Sunday, 12 April 2015

Excuse me, is that your dattelkonfekt?

You can tell I was desperate to make a joke with the name of this week's Alpha Baker task. Actually it turned out to be more 'Oh dattelkonfekt!'...and that's not meant to be a joyous greeting. 

Being a reasonably competent meringue maker, I was feeling fairly confident about making these 'date confections', as the Germans so catchily named them (as a traditional German Christmas biscuit). And they were certainly a no fuss baking project. Unfortunately they deflated and went very soft not long after I took them out of the oven. I think maybe I should have baked them more like meringues (i.e. low heat for a longer time) to cope with the effects of the humidity. As it is I think I'll break them up and mix them with ice cream, perhaps with a bit of chocolate sauce.

I probably would have tried these a second time but they're not a cheap biscuit to make with a large amount of almonds and dates in the mix. They're essentially a meringue base so the only other ingredients are eggs, vanilla and sugar.

The almonds and dates are whizzed up in the food processor.

The eggs are beaten to soft peaks and then the sugar added gradually as for meringues. This is the other place I may have gone wrong. I turned my back for a minute and the eggs had gone way past soft peaks, right up to cumulonimbus. They looked all right when I added the sugar so I'm not sure it made a difference to the end product. I love glossy egg whites and sugar...mmmmmm.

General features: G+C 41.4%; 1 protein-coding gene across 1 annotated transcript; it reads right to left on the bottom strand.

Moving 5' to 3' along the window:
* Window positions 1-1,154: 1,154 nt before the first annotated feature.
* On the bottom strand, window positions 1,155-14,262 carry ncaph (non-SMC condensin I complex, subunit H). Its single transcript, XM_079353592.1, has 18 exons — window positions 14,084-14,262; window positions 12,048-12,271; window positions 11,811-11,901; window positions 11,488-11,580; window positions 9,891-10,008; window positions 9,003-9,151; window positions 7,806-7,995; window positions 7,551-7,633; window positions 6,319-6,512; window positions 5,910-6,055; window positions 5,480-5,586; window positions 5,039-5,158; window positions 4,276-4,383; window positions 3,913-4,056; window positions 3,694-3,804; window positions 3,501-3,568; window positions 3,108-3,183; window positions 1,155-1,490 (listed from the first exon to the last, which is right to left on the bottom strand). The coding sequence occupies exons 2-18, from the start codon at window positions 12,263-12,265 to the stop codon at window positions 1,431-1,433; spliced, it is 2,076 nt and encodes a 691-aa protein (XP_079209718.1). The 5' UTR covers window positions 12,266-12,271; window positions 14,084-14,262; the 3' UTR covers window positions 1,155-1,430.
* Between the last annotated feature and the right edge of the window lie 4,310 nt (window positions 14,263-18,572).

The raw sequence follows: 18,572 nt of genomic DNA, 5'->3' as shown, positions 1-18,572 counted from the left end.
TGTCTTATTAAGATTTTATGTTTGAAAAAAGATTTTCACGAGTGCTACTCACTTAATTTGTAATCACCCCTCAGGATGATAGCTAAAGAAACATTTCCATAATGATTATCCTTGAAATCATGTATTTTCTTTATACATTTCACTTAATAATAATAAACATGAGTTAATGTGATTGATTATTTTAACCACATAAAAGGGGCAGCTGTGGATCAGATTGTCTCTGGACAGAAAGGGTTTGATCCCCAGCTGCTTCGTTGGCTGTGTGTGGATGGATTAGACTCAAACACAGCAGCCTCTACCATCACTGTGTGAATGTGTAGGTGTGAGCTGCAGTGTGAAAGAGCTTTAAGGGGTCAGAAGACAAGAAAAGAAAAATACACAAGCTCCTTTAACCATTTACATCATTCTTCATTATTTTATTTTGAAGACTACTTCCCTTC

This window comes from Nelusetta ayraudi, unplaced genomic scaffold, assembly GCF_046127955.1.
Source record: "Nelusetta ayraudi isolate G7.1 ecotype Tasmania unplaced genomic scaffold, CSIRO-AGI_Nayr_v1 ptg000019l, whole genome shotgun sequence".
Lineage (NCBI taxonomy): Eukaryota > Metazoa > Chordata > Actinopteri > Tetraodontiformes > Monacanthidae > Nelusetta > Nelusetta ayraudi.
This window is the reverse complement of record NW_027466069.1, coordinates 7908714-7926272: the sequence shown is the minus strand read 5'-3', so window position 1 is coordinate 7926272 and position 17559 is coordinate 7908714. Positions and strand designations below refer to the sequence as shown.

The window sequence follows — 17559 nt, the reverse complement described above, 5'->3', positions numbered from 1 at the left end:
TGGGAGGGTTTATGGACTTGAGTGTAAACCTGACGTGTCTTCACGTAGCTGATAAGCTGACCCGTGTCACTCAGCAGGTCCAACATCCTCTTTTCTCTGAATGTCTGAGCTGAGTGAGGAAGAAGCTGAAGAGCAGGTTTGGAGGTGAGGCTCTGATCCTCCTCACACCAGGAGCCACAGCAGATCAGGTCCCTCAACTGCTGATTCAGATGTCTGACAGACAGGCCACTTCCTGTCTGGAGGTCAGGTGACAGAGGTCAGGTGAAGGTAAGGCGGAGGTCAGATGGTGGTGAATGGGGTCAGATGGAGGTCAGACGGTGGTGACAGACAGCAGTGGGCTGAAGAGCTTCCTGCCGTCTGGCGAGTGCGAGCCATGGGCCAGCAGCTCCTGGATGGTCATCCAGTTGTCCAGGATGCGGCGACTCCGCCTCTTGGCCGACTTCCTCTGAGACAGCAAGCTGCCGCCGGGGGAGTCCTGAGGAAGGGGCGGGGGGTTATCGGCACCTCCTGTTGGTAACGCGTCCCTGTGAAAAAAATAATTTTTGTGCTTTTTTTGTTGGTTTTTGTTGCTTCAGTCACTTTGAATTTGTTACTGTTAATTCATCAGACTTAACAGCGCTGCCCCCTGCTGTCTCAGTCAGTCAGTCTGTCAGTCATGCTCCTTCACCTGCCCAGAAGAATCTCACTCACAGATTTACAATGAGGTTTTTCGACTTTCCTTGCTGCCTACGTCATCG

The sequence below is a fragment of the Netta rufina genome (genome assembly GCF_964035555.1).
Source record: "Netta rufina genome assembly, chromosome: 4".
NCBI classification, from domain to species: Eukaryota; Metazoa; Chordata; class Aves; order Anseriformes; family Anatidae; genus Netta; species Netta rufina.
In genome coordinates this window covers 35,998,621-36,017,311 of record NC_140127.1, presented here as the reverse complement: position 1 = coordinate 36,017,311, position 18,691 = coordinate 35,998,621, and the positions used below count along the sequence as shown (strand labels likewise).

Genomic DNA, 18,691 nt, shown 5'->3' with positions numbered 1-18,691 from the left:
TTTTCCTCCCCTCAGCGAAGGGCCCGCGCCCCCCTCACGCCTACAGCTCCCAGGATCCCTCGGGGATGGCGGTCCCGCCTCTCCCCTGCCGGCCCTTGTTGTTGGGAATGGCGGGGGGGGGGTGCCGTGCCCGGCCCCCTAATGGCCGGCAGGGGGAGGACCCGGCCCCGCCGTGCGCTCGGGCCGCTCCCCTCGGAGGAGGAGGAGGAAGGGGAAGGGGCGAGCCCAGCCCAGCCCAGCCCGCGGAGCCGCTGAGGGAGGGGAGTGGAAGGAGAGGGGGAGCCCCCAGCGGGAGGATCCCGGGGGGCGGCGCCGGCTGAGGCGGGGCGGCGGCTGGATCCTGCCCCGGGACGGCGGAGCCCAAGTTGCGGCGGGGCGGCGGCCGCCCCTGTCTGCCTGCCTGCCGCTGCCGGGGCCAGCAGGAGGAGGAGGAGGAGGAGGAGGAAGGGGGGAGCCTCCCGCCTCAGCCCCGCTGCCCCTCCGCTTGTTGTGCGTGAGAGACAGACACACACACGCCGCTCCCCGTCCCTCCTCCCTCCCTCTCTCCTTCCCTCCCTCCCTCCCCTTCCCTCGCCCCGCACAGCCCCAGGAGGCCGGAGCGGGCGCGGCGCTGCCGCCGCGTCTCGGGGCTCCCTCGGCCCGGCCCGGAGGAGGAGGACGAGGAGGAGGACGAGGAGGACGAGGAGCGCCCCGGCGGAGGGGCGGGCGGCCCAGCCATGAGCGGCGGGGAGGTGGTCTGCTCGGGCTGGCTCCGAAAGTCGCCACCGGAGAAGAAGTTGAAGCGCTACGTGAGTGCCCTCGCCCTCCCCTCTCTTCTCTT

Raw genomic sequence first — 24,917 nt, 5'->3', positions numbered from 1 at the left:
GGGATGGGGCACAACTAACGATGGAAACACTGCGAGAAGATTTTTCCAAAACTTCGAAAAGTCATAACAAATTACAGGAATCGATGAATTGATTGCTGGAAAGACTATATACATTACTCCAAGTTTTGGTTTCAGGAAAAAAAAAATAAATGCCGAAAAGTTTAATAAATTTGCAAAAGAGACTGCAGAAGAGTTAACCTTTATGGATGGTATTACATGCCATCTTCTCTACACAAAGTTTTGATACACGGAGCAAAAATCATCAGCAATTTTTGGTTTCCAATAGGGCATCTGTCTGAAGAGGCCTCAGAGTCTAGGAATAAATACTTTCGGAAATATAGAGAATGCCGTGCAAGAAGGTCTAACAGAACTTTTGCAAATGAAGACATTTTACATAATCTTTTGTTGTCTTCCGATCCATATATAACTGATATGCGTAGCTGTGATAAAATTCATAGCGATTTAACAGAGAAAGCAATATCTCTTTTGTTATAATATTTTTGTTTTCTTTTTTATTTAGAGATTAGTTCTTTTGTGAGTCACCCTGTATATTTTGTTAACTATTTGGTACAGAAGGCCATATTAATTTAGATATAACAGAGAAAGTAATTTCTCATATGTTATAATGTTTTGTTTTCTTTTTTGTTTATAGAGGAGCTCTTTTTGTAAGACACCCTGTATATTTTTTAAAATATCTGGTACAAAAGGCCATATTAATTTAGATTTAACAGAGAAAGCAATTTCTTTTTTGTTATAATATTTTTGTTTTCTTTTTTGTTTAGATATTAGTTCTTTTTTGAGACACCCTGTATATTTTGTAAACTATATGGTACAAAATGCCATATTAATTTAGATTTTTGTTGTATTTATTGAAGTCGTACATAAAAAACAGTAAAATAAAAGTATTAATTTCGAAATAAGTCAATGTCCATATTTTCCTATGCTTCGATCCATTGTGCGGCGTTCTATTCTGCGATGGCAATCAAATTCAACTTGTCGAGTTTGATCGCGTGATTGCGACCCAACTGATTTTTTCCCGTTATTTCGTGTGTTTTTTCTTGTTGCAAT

The date and almond mixture is added to the meringue.

There was no way I was going to wrestle with a piping bag to get these on the baking tray. I'm not too bad at piping (not too good either) but I do tend to cover myself in the mixture. Particularly when it's a meringue mixture which, if you don't catch it early, can harden to cement-like consistency on skin. It's embarrassing to turn up at work with meringue lumps on your elbow and your ear. I usually just spoon meringues onto the tray 'countrystyle' and this is what I did with these.

They don't look too bad in the photo below.  I cooked them for about 30 minutes but they still went soft. Oh well.

 Next up is the charmingly named Polish Princess Cake.


  1. They look really nice! I was wondering if humidity would play havoc with a meringue cookie the same way it does with angel food cake.

  2. Oh..i think it is due to humidity! Mine was also soft..and I didn't like it..I purposely over baked it and it stayed crisp for a while... Otherwise, the soft wet cookie isn't going to be very pleasant after it absorbs more moisture...

  3. I think I should have done the same too, low temp longer time like meringue. :) Anything soft is going to become softer in our humid climate.

  4. I was also trying to think of some joke with the name. Its just a funny name!

    Faithy is right I think about the baking...

  5. You made me laugh at your opening statement...funny. Humidity is a royal pain in the *&^%$^%$. Our humid season is fast approaching.

  6. They look delicious, anyway! Great idea to crumble them and serve them with ice cream! Luckily, back in November I bought an enormous bag of sliced almonds for holiday baking at Costco. Then I forgot about it and bought a second bag. I have about three pounds of almonds in the freezer and dates vacuum sealed from the English Dried Fruitcake, so I won't have to spend money to make this recipe!!

  7. who care how they look, as long is it delicious?! i like your post.

  8. i like the idea of folding these into ice cream with some chocolate sauce! that humidity must be such a pain. it gets cold and wet here, but not very hot and wet.

  9. It's the humidity! Why didn't I think think of that? Mine would not stay crispy, no matter how long I'd bake them. Your dattelkonfekt have a great colour, though. I also like their organic shapes. Sometimes piping a very thick batter can be so messy...too messy for a hot and humid day.